Background: Common to all fields of science and engaged scientists is their willingness to participate in the free exchange of ideas. This blog often posts such ideas in the form of existing citable scientific contributions and news items. In recent conversations among like-minded individuals regarding contemporary topics in livestock production agriculture and biotechnology, the issue of U.S. animal disease research was raised. No factor in livestock production can impact production efficiency and profitability more than a disease issue. And, in the case of a highly contagious foreign animal disease (FAD) where the U.S. would change from disease-free status to one of a FAD positive diagnosis, livestock production could be decimated in quick order.
A GAO report issued on May 22, 2008 (GAO-08-821T, HIGH-CONTAINMENT BIOSAFETY LABORATORIES, DHS Lacks Evidence to Conclude that Foot-and-Mouth Disease Research Can be Done Safely on the U.S. Mainland reviews the background of foot and mouth disease (FMD) research in the U.S. and elsewhere. This report questions the basis for the Department of Homeland Security (DHS) support for the movement of FMD virus and research from the current location at Plum Island Animal Disease Research Center (PIADC) to the newly announced National Bio and Agro-Defense Facility (NBAF) site managed by Kansas State University. In the GAO report, concern was raised regarding a study where DHS relied on a secondary study that the United States of Agriculture (USDA) commissioned and that a contractor conducted in May 2002. This study examined the question of whether it is technically feasible to conduct exotic disease research and diagnostics, including FMD and rinderpest, on the U.S. mainland with adequate biosafety and biosecurity to protect U.S. agriculture? Some significant problems existed in the conduct of this study. Nonetheless, DHS continues to cite to this study as supporting the closing of PIADC, and being the basis of support for the $450 million facility funded to Kansas State University. Various concerns are raised by GAO regarding this USDA study and the readership of this blog is encouraged to read the report in detail and the GAO criticisms.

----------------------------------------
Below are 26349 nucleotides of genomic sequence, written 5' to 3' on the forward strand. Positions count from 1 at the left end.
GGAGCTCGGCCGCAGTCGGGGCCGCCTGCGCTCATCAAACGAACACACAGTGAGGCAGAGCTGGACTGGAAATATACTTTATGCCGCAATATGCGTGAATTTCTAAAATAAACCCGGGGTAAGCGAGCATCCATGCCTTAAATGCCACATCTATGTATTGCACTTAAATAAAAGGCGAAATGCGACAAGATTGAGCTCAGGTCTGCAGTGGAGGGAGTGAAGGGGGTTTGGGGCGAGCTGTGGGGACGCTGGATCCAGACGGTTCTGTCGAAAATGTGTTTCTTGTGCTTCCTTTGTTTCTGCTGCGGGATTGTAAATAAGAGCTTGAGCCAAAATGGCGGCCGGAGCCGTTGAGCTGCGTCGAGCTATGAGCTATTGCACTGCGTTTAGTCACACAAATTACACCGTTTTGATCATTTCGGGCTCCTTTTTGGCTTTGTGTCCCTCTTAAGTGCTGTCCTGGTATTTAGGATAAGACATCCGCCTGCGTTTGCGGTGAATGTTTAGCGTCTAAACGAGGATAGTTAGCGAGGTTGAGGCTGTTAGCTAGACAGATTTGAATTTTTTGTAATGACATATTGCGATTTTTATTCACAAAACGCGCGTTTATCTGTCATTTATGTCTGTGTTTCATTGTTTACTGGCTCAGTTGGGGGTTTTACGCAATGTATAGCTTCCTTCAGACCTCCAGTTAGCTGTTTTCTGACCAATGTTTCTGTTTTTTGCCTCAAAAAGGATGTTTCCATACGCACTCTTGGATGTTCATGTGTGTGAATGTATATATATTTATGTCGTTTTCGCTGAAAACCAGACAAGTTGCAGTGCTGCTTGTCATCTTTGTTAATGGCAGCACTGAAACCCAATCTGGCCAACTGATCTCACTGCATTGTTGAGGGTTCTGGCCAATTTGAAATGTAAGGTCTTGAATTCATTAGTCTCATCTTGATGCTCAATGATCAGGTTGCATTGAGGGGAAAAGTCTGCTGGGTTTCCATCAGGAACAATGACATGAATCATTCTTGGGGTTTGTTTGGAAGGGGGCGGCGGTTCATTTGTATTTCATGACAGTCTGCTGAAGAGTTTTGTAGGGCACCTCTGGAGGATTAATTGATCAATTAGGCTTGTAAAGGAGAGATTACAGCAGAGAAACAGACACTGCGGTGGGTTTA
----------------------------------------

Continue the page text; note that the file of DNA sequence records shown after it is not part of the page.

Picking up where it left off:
At the heart of the debate is the question as to what existing laws and statutes govern the site for FMD research in the United States? DHS assumed control of PIADC on June 1, 2003 based on authority granted by the Homeland Security Act of 2002. On January 30, 2004 DHS was instructed by Homeland Security Presidential Directive / HSPD-9 (Defense of United States Agriculture and Food) to undertake several actions to protect United States agriculture and food systems, and improve infrastructure to both natural and intentional acts which would erode U.S. agriculture. DHS has identified PIADC as “reaching the end of its life cycle”, and as lacking critical capabilities to continue as the primary facility for such work. DHS initiated actions to replace PIADC which was judged as antiquated using the following authority, specifically clause (24), cited from HSPD-9.
Research and Development (numbers in parenthesis are paragraph markings as appearing in HSPD-9)
(23) The Secretaries of Homeland Security, Agriculture, and Health and Human Services, the Administrator of the Environmental Protection Agency, and the heads of other appropriate Federal departments and agencies, in consultation with the Director of the Office of Science and Technology Policy, will accelerate and expand development of current and new countermeasures against the intentional introduction or natural occurrence of catastrophic animal, plant, and zoonotic diseases. The Secretary of Homeland Security will coordinate these activities. This effort will include countermeasure research and development of new methods for detection, prevention technologies, agent characterization, and dose response relationships for high-consequence agents in the food and the water supply.
(24) The Secretaries of Agriculture and Homeland Security will develop a plan to provide safe, secure, and state-of-the-art agriculture biocontainment laboratories that research and develop diagnostic capabilities for foreign animal and zoonotic diseases.
(25) The Secretary of Homeland Security, in consultation with the Secretaries of Agriculture and Health and Human Services, shall establish university-based centers of excellence in agriculture and food security.